This stuff sounds really complicated, and sometimes people feel like it's a little much to bother with over a pet dog, but you're talking about an active companion animal who, with any luck, will be with you for the next fifteen years or more. A dog will always give you his best, and we need to be giving them the absolute best shot possible at a happy, healthy life.

This means only breeding or buying dogs with proper clearances and keeping all dogs at a healthy weight. Even a dog with well-formed hips can develop debilitating arthritis and joint problems if he's allowed to be overweight, especially if he's been overweight for years. By the same token, a dog with poorly formed hips may never experience the symptoms of HD if he's kept trim. On average, trim dogs live almost two years longer than dogs who are even moderately overweight, and they experience a delay in chronic health problems of almost two years. That's an extra two full years of health and happiness with your dog! For me, it's a no-brainer.
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post #6 of 10 (permalink) Old 10-01-2009, 08:46 AM
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As far as I know, Fair is a passing grade.

Comet's Pop was Fair, and his Mom Good. He lived 12 long years, was a very big Golden, and never had a moments hip trouble.

There is always a dose of luck/chance in all of this though.

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Originally Posted by goutes View Post
Before a few weeks ago I had never heard of OFA certifications, and today while researching the pedigree of my 16 week, old I discovered that her dam was given the rating of "fair", and her sire was not OFA certified but instead had pennhip done with a rating of "excellent". I noticed that with the fair rating breeding permissable but not recommended. The rest of the dogs in the pedigree seem to have rating of good, fair, or moderate. In the end it doesn't really matter, as I would never give my dog back, but should I have any worry of future hip problems? Other than the normal worry of owning a large breed dog of course.

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post #7 of 10 (permalink) Old 10-01-2009, 08:48 AM
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I can't quite put my finger on it, but I LOVE that picture of Oriana

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Originally Posted by AmbikaGR View Post
I too have to chime in with it is totally permissable and acceptable to breed a dog with a "fair" OFA hip rating. My Keeper was rated "fair" hips by OFA. She is now 13 and although a little slower there has never been any issue with her hips. Nor have there been with any of her pups who will turn 9 years old next month.
I would not be overly concerned at this time about your pup. As already suggested keep her slim and in good condition. This is the same I would suggest if both parents hips were rated "excellent" by OFA.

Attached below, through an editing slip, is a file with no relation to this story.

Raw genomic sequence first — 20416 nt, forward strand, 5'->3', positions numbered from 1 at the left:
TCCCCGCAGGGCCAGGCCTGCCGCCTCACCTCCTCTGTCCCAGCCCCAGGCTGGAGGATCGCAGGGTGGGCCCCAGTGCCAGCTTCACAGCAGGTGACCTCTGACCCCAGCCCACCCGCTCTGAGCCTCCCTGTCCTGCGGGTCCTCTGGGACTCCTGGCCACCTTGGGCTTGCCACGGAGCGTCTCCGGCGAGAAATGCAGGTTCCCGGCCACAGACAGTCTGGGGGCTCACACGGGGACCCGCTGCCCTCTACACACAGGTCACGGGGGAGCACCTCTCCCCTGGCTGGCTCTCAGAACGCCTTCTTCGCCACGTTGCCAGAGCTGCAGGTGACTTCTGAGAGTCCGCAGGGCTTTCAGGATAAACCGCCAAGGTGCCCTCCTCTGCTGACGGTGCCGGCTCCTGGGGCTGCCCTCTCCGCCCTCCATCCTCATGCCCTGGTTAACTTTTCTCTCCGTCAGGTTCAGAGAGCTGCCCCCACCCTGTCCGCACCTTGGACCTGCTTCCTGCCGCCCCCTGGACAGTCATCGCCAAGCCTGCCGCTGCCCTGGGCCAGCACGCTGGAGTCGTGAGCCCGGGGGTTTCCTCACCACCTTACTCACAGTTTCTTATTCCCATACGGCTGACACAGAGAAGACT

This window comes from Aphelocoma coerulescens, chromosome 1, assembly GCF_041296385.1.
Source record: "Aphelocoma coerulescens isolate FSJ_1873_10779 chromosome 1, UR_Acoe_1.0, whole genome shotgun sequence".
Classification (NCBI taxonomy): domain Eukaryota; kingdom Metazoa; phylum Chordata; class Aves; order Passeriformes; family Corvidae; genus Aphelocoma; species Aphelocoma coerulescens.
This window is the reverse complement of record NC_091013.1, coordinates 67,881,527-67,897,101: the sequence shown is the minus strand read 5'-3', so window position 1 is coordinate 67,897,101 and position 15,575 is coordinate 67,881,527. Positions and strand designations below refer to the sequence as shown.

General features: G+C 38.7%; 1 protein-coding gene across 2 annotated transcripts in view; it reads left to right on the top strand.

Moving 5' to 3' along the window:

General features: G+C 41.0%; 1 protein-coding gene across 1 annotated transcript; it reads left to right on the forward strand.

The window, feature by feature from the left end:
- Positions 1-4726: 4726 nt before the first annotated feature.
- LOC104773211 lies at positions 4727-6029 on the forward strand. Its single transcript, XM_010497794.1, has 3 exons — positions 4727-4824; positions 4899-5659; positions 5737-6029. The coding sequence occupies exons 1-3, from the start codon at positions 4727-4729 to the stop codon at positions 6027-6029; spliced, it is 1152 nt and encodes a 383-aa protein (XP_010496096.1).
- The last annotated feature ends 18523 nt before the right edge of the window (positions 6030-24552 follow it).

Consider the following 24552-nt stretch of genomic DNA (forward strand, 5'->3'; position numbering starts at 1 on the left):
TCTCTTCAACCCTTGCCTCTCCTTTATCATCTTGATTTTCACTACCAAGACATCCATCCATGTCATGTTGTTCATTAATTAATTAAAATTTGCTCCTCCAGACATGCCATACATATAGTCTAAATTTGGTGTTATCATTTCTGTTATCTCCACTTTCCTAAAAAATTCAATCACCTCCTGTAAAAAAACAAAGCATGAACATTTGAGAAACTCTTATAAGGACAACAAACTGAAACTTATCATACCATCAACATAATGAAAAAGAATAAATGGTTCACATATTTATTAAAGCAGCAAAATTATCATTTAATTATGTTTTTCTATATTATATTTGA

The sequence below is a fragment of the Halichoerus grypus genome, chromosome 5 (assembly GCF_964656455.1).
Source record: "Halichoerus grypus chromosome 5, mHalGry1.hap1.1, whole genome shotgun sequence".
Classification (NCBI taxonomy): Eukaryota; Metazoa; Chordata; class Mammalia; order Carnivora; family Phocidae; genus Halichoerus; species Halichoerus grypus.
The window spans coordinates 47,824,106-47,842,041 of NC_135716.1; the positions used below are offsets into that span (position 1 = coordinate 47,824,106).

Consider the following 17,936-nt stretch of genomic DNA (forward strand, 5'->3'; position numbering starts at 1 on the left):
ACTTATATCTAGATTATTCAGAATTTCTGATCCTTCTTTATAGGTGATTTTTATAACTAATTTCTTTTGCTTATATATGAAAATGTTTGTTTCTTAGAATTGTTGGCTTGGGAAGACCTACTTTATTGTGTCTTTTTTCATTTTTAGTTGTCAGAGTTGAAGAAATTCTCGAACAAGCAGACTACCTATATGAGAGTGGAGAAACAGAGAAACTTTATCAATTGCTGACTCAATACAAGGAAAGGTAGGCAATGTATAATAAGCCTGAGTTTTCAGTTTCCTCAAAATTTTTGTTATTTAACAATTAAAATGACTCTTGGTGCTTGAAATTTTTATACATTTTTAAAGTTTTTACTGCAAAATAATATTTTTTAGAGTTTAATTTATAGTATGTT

Remember, Dogs have owners. Cats have Staff...
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post #8 of 10 (permalink) Old 10-01-2009, 09:15 AM Thread Starter
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Thanks for all of your input, I won't stress to much about it now . AS for the Pennhip rating, the "Excellent" wording was teh breeder not official, the actual rating was 95%.

Also someone asked where I read that you shouldn't breed with a "fair" rating. Well I googled it, so if I found it on the internet it must be true!
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post #9 of 10 (permalink) Old 10-01-2009, 09:39 AM
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Quote:
Originally Posted by goutes View Post
. The rest of the dogs in the pedigree seem to have rating of good, fair, or moderate. In the end it doesn't really matter, as I would never give my dog back, but should I have any worry of future hip problems? Other than the normal worry of owning a large breed dog of course.
The only thing that I would find of concern is the rating of moderate. That is a rating for a dysplastic dog. No dysplasia will be rated fair, good or excellent. Dysplastic dogs are rated mild, moderate, or severe.

I would not be overly concerned about the breeding of a fair to a fair.
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post #10 of 10 (permalink) Old 10-01-2009, 10:34 AM
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Look at the vertical pedigree. If a dog has an ancestry with a history of a lot of fairs and moderates, I'd be more concerned. As an example, I would not use an "Excellent" dog if his littermates were moderate, and I'd be very careful even if they were fairs.